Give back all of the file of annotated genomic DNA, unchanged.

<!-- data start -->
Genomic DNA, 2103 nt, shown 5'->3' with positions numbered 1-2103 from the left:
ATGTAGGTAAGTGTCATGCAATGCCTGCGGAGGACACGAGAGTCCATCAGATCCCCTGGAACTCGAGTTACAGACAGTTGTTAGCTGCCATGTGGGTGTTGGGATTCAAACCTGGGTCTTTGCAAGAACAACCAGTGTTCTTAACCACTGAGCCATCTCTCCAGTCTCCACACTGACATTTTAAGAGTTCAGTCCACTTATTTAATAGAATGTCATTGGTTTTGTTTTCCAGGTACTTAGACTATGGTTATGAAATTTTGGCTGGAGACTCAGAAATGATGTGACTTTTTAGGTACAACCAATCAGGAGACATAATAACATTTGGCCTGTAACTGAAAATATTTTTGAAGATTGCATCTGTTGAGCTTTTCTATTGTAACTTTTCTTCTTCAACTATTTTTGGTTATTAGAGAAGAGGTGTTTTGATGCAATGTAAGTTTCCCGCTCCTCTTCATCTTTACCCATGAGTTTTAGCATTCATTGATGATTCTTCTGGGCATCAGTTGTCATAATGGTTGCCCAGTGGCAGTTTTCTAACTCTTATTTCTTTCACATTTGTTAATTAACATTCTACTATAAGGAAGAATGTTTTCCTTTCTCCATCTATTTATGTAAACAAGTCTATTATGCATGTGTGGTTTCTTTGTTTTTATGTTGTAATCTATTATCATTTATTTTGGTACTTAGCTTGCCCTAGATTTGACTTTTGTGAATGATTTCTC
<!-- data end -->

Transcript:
Genomic DNA, 2103 nt, shown 5'->3' with positions numbered 1-2103 from the left:
ATGTAGGTAAGTGTCATGCAATGCCTGCGGAGGACACGAGAGTCCATCAGATCCCCTGGAACTCGAGTTACAGACAGTTGTTAGCTGCCATGTGGGTGTTGGGATTCAAACCTGGGTCTTTGCAAGAACAACCAGTGTTCTTAACCACTGAGCCATCTCTCCAGTCTCCACACTGACATTTTAAGAGTTCAGTCCACTTATTTAATAGAATGTCATTGGTTTTGTTTTCCAGGTACTTAGACTATGGTTATGAAATTTTGGCTGGAGACTCAGAAATGATGTGACTTTTTAGGTACAACCAATCAGGAGACATAATAACATTTGGCCTGTAACTGAAAATATTTTTGAAGATTGCATCTGTTGAGCTTTTCTATTGTAACTTTTCTTCTTCAACTATTTTTGGTTATTAGAGAAGAGGTGTTTTGATGCAATGTAAGTTTCCCGCTCCTCTTCATCTTTACCCATGAGTTTTAGCATTCATTGATGATTCTTCTGGGCATCAGTTGTCATAATGGTTGCCCAGTGGCAGTTTTCTAACTCTTATTTCTTTCACATTTGTTAATTAACATTCTACTATAAGGAAGAATGTTTTCCTTTCTCCATCTATTTATGTAAACAAGTCTATTATGCATGTGTGGTTTCTTTGTTTTTATGTTGTAATCTATTATCATTTATTTTGGTACTTAGCTTGCCCTAGATTTGACTTTTGTGAATGATTTCTC